Compulsory attendance laws are protectionist in nature. Their purpose is twofold: to protect the state by ensuring a properly educated citizenry; to protect the children by ensuring that their labor is spent attaining an education. Any law that would allow Christians to teach their children without oversight or interference from the state would also allow parents with less worthy motives to lock their children in a closet, use them to babysit for younger siblings, or have them work twelve hours a day in the family hardware store. Opening the door for the lamb allows the lion to enter as well….

It has taken nearly two centuries to enact the many legal protections existing today for children. Abrogating the state’s compulsory-attendance laws, or weakening them by allowing parents to teach children at home, is no less than a giant genuflection backward. The precarious balance of parents’ rights versus children’s rights should never be struck in favor of the parents. While the Religious Right carries the Christian flag into battle, the state must steadfastly hold high the banner of the child.”

When the Iowa Legislature passed a home school law in 1991, Michigan was the only remaining state in the union to prohibit home education by anyone other than a certified teacher. Two years later, the Michigan Legislature relented and homeschooling was finally legal in all 50 states.

Educational Reasons to Homeschool
While Iowa has long enjoyed an excellent reputation as a state that ranks among the best in the nation for providing a quality education, such is not the case in other parts of the country. As educational resources have become more readily available to the general public, parents dissatisfied with the quality of education provided by their local schools have made the choice to go it alone. In some cases, the choice to homeschool is based on teaching methods. Others choose to provide home instruction for the educational benefits they can provide in a one-on-one or very small group setting. Such an environment, they point out, allows a student to progress at a faster rate because there are no delays waiting for 20 other students in a classroom to grasp the concept. The argument, they reason, also holds true in reverse. At home there is less pressure and stress on a student who can focus on their own learning rather than worry they are the last one in a room full of their peers to “get it.”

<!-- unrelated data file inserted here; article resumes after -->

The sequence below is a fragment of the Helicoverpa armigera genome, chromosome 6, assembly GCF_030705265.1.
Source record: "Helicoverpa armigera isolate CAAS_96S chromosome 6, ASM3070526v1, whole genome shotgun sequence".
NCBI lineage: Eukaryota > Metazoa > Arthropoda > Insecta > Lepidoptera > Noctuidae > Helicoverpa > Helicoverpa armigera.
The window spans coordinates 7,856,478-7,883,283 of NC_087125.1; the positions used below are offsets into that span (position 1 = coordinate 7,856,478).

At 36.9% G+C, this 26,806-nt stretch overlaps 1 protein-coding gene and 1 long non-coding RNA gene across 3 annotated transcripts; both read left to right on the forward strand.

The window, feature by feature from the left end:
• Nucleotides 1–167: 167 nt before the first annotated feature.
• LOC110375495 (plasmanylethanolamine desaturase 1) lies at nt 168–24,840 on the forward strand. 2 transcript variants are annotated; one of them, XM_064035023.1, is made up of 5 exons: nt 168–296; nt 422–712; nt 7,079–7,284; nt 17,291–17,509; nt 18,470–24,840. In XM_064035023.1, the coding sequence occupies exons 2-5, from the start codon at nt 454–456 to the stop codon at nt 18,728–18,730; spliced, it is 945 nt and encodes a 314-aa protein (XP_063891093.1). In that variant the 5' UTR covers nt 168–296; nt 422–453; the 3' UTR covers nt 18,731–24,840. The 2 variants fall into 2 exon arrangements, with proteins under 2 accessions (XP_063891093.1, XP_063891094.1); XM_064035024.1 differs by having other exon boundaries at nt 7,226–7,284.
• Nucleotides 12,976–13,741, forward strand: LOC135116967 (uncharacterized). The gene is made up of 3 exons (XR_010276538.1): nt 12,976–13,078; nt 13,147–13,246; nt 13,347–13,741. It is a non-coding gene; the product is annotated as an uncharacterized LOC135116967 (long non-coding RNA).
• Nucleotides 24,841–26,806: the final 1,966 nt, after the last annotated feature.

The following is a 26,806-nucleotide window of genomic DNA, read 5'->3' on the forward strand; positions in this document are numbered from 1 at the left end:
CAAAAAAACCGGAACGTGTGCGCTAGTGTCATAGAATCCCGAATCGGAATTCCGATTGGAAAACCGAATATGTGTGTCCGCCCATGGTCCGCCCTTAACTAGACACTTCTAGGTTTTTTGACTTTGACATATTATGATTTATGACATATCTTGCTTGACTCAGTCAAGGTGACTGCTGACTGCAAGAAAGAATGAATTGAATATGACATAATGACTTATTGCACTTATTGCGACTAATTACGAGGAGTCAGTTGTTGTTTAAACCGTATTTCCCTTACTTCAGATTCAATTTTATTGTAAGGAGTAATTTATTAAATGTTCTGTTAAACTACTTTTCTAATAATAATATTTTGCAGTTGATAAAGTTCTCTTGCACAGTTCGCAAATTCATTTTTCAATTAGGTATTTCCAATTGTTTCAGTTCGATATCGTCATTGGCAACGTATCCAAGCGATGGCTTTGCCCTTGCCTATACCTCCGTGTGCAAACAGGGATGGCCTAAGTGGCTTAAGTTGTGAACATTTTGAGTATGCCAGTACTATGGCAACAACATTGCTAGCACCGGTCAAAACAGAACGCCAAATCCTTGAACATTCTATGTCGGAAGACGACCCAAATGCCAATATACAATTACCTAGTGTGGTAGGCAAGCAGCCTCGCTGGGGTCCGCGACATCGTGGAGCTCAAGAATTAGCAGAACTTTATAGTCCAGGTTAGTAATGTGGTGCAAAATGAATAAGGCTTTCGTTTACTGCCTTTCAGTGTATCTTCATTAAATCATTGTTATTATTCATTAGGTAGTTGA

Financial Reasons to Homeschool
For some, the choice to homeschool is a financial one, particularly in cases where parents reject the public school system. Families in search of an alternative to public school often look to employ the services of a private or parochial school. Unfortunately, the benefits of private education can also carry a higher price tag than families are able or willing to pay.

Social Reasons to Homeschool
Societal trends also play a part in the decision to homeschool. In 1999, the senseless murder of twelve students and a teacher at Columbine High School in Littleton, Colorado shocked the nation. Sadly, similar events of school violence are a source of grave concern for parents who worry for their children’s safety. Following the Columbine incident, the Christian Home Educators of Colorado organization was swamped with inquiries from parents interested in learning more about homeschooling.

Fifteen years and dozens of school shootings around the country later, school violence, peer pressure and bullying are very much at the forefront of educational concerns schools are responding to. As much time, effort and dollars are spent developing community response plans to curb potential violent incidents in schools, some parents wonder if homeschooling is a better, and safer, option for their children.

In September 2103, a new school year dawned for Veronica and Rodney Perry of rural La Porte City, the sixth year of schooling their daughter, JoEll, at home. As strong advocates for the right to homeschool, their decision to educate her at home has been a rewarding one, an experience they would not trade for any other. The educational journey the Perrys have taken as a family is a story that speaks to the joys and benefits of mom, dad and daughter learning together at home. It’s also a tale about the unrelenting effort to remain focused on school, complete with a chapter devoted to fundamental lifestyle changes the family has made to ensure its success.